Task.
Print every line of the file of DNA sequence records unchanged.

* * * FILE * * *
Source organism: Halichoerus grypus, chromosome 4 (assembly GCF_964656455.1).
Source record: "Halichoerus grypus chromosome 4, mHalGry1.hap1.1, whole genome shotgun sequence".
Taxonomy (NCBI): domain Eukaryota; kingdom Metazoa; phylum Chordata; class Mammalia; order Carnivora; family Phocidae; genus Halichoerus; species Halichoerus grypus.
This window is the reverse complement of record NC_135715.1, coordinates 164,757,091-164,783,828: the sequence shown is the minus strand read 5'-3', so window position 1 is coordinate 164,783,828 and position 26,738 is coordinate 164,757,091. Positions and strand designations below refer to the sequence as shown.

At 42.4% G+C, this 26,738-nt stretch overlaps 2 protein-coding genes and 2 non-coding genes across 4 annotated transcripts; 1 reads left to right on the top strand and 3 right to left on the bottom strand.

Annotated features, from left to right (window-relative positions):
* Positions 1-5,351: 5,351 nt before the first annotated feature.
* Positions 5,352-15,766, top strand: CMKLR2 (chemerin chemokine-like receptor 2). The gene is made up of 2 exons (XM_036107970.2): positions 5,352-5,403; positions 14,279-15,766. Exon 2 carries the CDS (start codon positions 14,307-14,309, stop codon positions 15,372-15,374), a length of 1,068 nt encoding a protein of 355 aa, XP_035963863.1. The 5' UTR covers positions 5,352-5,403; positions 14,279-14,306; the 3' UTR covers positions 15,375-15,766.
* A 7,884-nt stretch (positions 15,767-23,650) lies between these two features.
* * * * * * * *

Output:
Source organism: Halichoerus grypus, chromosome 4 (assembly GCF_964656455.1).
Source record: "Halichoerus grypus chromosome 4, mHalGry1.hap1.1, whole genome shotgun sequence".
Taxonomy (NCBI): domain Eukaryota; kingdom Metazoa; phylum Chordata; class Mammalia; order Carnivora; family Phocidae; genus Halichoerus; species Halichoerus grypus.
This window is the reverse complement of record NC_135715.1, coordinates 164,757,091-164,783,828: the sequence shown is the minus strand read 5'-3', so window position 1 is coordinate 164,783,828 and position 26,738 is coordinate 164,757,091. Positions and strand designations below refer to the sequence as shown.

At 42.4% G+C, this 26,738-nt stretch overlaps 2 protein-coding genes and 2 non-coding genes across 4 annotated transcripts; 1 reads left to right on the top strand and 3 right to left on the bottom strand.

Annotated features, from left to right (window-relative positions):
* Positions 1-5,351: 5,351 nt before the first annotated feature.
* Positions 5,352-15,766, top strand: CMKLR2 (chemerin chemokine-like receptor 2). The gene is made up of 2 exons (XM_036107970.2): positions 5,352-5,403; positions 14,279-15,766. Exon 2 carries the CDS (start codon positions 14,307-14,309, stop codon positions 15,372-15,374), a length of 1,068 nt encoding a protein of 355 aa, XP_035963863.1. The 5' UTR covers positions 5,352-5,403; positions 14,279-14,306; the 3' UTR covers positions 15,375-15,766.
* A 7,884-nt stretch (positions 15,767-23,650) lies between these two features.